Everybody gets nervous when it comes to job interviews. You don’t always know what are the best things to say, what are the best questions to ask or even what to do with your hands. However, some easy tweaks to the way you prepare your outfit or even the way you introduce yourself can transform you into a much more hirable candidate in the interviewers’ eyes. Just follow Groomfield’s tips and tricks and you will truly ace your next interview!
Research the company. You might think this is not that important, as you’re there for a particular job, not the company per se. but especially at the beginning of the interview, you might encounter questions like:
- Why do you want to work at this company?
- What do you know about the company?
Make sure you know a bit about the company, their main competitors and the job that you are applying for – you don’t need to be an expert but do a bit of research on the history of the company and how it is run.
Tip: This is your chance to make a great first impression. Learn about the company’s background and the role you’ve applied for. You can find most of this online on Google, LinkedIn and the company’s social media.
Be there early. The best time to arrive is 15 minutes early. It gives you enough time to catch your breath and to get in the right head space before you check in at reception desk or meet with the interviewer.
Getting there 15 minutes early is a much more effective demonstration of your time keeping/travel organisation skills as opposed to turning up half hour early (which may not always be appropriate for the interviewer).
Tip: If possible, do a test run of the route before the day – consider traffic, time of day, parking and how these factors will affect your journey.
Dress to impress. First impressions are extremely important, so make sure you have clean hands/finger nails and try not to smoke before your interview, make sure you are remembered for the right reason.
If you’re in doubt about what to wear, dress smart – you look like you want the job more if you make an effort with your appearance. Generally, you want to wear professional, business attire. For men, this could mean a suit jacket and trousers with a shirt and tie. For women, this could mean a blouse and trousers or a professional dress.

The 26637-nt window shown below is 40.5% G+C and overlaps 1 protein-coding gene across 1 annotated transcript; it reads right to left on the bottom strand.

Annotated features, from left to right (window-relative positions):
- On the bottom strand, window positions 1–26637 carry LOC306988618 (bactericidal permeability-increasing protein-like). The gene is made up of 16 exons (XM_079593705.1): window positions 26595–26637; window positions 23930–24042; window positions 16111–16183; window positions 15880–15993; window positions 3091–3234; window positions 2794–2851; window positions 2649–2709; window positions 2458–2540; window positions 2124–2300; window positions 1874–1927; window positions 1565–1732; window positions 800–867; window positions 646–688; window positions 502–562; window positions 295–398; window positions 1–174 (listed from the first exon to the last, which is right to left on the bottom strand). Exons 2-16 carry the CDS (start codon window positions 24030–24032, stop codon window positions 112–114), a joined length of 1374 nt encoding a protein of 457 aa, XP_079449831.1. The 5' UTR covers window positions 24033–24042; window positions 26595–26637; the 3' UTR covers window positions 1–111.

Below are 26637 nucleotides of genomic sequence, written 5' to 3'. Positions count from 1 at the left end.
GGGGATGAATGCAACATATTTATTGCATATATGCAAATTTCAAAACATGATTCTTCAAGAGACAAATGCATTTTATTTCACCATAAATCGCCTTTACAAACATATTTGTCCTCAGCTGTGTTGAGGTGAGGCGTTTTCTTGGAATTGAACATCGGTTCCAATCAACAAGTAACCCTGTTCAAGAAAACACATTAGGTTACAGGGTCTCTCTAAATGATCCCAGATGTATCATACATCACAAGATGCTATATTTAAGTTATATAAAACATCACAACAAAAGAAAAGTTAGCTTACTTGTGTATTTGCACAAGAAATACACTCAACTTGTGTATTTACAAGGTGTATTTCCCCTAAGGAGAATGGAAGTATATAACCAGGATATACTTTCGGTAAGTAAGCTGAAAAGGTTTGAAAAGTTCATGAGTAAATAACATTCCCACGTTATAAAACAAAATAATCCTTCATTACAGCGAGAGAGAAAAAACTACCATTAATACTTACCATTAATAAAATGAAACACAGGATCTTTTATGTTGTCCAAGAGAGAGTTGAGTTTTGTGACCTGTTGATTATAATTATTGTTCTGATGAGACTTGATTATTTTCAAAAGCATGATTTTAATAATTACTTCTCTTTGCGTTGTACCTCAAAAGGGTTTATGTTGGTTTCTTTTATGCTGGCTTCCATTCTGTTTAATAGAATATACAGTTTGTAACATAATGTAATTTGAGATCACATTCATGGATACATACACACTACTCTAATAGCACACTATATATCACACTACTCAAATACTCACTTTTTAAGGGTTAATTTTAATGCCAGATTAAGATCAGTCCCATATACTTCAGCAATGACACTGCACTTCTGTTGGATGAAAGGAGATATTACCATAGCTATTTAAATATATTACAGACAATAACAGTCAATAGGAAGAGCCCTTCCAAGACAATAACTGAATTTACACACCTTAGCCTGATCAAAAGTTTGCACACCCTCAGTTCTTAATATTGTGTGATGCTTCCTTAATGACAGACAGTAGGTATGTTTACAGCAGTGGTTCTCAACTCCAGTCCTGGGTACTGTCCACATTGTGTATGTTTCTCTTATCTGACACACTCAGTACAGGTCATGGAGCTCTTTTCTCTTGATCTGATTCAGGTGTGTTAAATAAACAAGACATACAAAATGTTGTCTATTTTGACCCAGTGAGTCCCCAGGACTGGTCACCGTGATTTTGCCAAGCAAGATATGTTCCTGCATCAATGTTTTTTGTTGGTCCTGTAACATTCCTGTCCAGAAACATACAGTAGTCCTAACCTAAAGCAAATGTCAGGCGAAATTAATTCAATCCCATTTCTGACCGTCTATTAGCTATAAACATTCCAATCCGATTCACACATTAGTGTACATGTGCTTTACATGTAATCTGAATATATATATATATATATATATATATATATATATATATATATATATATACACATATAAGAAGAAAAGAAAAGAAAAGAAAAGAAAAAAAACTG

Tip: Avoid wearing anything too bright or flashy.
Small World: As well as speaking to any mutual colleagues you may have encountered, employers will often use social networking sites to find out more about candidates’ personality.
- If you are a member of any social media sites ensure all publicly visible photos/posts/ blogs are not offensive in any way as your assessment may well have begun before you entered the building.
- Whilst en route to your interview be polite to anyone you meet especially outside the building. That person may well be your new employer
- Badmouthing about a previous employer/colleagues is a sure way to instantly be flagged as “negative towards co-workers”
Tip: There’s no need to bash your former employer or the company. It is all right to mention that your last job was not a good fit, but leave it that. For example, if your former boss is the main reason for you leaving the company, just explain that the management style was not ideal for you.
Focus on your body language: It’s not what you say it’s the way you say it.
Body language counts more than what you say, so pay attention to the following:
- Smile, engage with the people interviewing you, sit straight, make eye contact and never sit with your arms folded
- Nod your head from time to time to show you understand or agree
- Do not interrupt or speak over the interviewer
- Speak directly to the person who has asked you a question but make sure you do look at others in the room as well.
Tip: Smiling, head nodding, eye contact and a firm handshake is the most influential body language.
Don’t forget to Listen: During an interview, candidates are usually focused on answering the interviewer’s questions. But listening is just as important as answering the questions. If you don’t pay enough attention, you’re not going to be able to give a good response.
- If you misheard a question, ask politely to repeat it. If you didn’t understand the question, the interviewer won’t understand your answer.
- Take a breath, think through the question, and try to structure your answer so that it leads back to the question.
- If you need time, ask for a moment to think or take a sip of water – don’t sit in silence.
Tip: Ask for the interviewer for more information: When you are actively listening during an interview, you will realise when you need to ask for additional information so that you can answer effectively. This will also show the interviewer that you are engaged in the conversation.
Prepare some questions: You may be the one being interviewed but you also need to make sure that the company and job suits your needs.
- Ask questions that show you are interested in developing within the company, like whether there is the possibility for future training and what are their procedures for career progression is a good start.
- Try and save questions about holiday pay, sick pay, maternity/paternity leave until a later date as this will give the impression, you’re looking for a way out before you begin.
- Ask what the next stage is if you are successful and what sort of timescale you can expect a response.
Tip: Try to ask your questions while you are still seated with the interviewer. If you ask them as you get up or are walking out of the office, it might come off as a sign of nervousness or lack of confidence.
If you’re ready to put all the tips & tricks into use, make sure get your next interviw. Click here to view our most recent jobs.